This evening and for the second time in one week, I entered a local Blockbuster store only to find that it was closing its doors forever. The employees, all familiar faces after years of loyal patronage, have no definitive futures. Every tangible item is available at fire-sale prices; those of us who expressed regret over losing a favorite local haunt were offered online memberships at a fraction of the typical monthly fees. Earlier this week, I drove to my neighborhood Barnes and Noble only to learn that they, too, were in the process of closing; electronic books, complete with virtual humans perpetually willing to read on your behalf, have all but replaced the printed word.
While there is certainly an ecological advantage to minimizing the use of paper, it saddens me that my three-year old niece may never actually share in the experience of wandering the isles of a bookstore or turning a real page; I certainly pray that those few, brave souls who keep their small stores open amidst the conglomerates hold out for her and her peers.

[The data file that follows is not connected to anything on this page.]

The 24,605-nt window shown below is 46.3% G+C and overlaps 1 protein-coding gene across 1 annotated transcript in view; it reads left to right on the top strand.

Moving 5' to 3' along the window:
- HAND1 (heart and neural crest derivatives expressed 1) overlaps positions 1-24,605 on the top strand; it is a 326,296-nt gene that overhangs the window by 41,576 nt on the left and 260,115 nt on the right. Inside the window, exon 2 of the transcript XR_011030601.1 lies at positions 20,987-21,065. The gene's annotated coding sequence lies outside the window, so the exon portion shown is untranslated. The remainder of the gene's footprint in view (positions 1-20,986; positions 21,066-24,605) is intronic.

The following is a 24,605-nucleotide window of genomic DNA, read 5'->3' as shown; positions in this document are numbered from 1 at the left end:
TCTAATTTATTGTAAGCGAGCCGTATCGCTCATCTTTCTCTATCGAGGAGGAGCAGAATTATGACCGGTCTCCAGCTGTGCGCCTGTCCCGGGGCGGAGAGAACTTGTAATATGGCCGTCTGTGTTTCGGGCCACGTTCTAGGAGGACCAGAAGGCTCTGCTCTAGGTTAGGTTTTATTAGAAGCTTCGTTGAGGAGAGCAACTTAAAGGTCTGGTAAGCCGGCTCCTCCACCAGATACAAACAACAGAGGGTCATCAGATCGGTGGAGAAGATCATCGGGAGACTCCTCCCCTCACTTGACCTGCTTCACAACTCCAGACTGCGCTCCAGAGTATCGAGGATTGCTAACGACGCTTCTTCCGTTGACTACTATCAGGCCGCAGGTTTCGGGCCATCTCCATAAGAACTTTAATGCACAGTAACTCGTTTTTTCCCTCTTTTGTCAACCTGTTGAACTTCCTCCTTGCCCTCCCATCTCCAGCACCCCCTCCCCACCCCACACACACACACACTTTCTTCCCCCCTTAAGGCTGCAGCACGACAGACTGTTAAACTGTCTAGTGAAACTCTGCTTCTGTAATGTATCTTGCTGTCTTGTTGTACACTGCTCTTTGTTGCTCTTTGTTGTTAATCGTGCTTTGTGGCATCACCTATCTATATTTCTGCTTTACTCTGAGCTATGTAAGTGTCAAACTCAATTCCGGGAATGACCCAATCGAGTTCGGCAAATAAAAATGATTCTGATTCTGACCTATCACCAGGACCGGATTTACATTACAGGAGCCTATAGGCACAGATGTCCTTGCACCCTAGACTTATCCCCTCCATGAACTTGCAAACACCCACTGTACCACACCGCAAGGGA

This is not meant to depress
you, but to open your eyes to the fact that the tangible world is rapidly deteriorating. Social media
websites, technologies such as text messaging and email…while powerful tools for disseminating information, have all but closed individuals off from regular human contact. “I talked to my friend” now needs further delineation to ascertain as to whether or not voice was used in the conversation, rather than thumbs and a miniature keyboard.
At the risk of calling upon my years in psychology
, I worry we are creating a generation of agoraphobic individuals incapable of relating on an interpersonal level. I pray that my worry is unfounded.
To those of you who share my concern, pledge the following along with me: Resolve to maintain contact with the tangible. Resolve to use your phone more for its originally intended purpose than simply as a medium for transmitting text-based messages. Resolve to continue shaking hands with colleagues, to hug your friends and loved ones as often as possible. Resolve to touch the wood floor of your studio or practice space as often as possible, to move your body away from the desk more than just at lunchtime and at the end of the workday. Finally, resolve along with me to ensure that your children
or future children understand that the World Wide Web is not the world within which we should live our daily lives.
Keep in touch.